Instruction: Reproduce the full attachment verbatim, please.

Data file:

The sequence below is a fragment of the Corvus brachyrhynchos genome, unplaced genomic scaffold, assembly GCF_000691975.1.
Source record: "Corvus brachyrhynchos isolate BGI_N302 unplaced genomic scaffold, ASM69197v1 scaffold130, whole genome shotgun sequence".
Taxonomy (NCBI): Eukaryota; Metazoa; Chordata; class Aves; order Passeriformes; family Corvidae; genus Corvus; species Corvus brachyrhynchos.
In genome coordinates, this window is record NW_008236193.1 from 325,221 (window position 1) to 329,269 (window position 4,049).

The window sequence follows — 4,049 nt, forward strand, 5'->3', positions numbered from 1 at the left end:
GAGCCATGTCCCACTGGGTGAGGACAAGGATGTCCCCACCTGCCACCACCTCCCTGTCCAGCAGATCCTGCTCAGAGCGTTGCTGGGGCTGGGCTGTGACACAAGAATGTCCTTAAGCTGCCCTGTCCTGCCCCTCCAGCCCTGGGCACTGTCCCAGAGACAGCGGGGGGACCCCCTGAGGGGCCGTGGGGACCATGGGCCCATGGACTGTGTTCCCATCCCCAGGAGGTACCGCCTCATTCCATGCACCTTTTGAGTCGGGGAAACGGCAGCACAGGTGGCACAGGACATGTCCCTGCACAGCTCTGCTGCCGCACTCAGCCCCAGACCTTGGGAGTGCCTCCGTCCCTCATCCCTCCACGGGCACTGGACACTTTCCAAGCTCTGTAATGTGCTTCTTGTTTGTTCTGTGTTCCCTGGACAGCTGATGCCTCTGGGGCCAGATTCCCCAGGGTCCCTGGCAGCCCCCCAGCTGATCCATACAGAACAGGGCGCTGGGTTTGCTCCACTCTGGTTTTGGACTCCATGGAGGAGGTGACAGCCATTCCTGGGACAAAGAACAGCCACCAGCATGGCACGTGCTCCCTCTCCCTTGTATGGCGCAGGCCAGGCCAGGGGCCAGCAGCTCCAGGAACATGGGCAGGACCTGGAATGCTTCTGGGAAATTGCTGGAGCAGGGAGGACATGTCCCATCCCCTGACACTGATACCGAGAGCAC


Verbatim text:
The sequence below is a fragment of the Corvus brachyrhynchos genome, unplaced genomic scaffold, assembly GCF_000691975.1.
Source record: "Corvus brachyrhynchos isolate BGI_N302 unplaced genomic scaffold, ASM69197v1 scaffold130, whole genome shotgun sequence".
Taxonomy (NCBI): Eukaryota; Metazoa; Chordata; class Aves; order Passeriformes; family Corvidae; genus Corvus; species Corvus brachyrhynchos.
In genome coordinates, this window is record NW_008236193.1 from 325,221 (window position 1) to 329,269 (window position 4,049).

The window sequence follows — 4,049 nt, forward strand, 5'->3', positions numbered from 1 at the left end:
GAGCCATGTCCCACTGGGTGAGGACAAGGATGTCCCCACCTGCCACCACCTCCCTGTCCAGCAGATCCTGCTCAGAGCGTTGCTGGGGCTGGGCTGTGACACAAGAATGTCCTTAAGCTGCCCTGTCCTGCCCCTCCAGCCCTGGGCACTGTCCCAGAGACAGCGGGGGGACCCCCTGAGGGGCCGTGGGGACCATGGGCCCATGGACTGTGTTCCCATCCCCAGGAGGTACCGCCTCATTCCATGCACCTTTTGAGTCGGGGAAACGGCAGCACAGGTGGCACAGGACATGTCCCTGCACAGCTCTGCTGCCGCACTCAGCCCCAGACCTTGGGAGTGCCTCCGTCCCTCATCCCTCCACGGGCACTGGACACTTTCCAAGCTCTGTAATGTGCTTCTTGTTTGTTCTGTGTTCCCTGGACAGCTGATGCCTCTGGGGCCAGATTCCCCAGGGTCCCTGGCAGCCCCCCAGCTGATCCATACAGAACAGGGCGCTGGGTTTGCTCCACTCTGGTTTTGGACTCCATGGAGGAGGTGACAGCCATTCCTGGGACAAAGAACAGCCACCAGCATGGCACGTGCTCCCTCTCCCTTGTATGGCGCAGGCCAGGCCAGGGGCCAGCAGCTCCAGGAACATGGGCAGGACCTGGAATGCTTCTGGGAAATTGCTGGAGCAGGGAGGACATGTCCCATCCCCTGACACTGATACCGAGAGCAC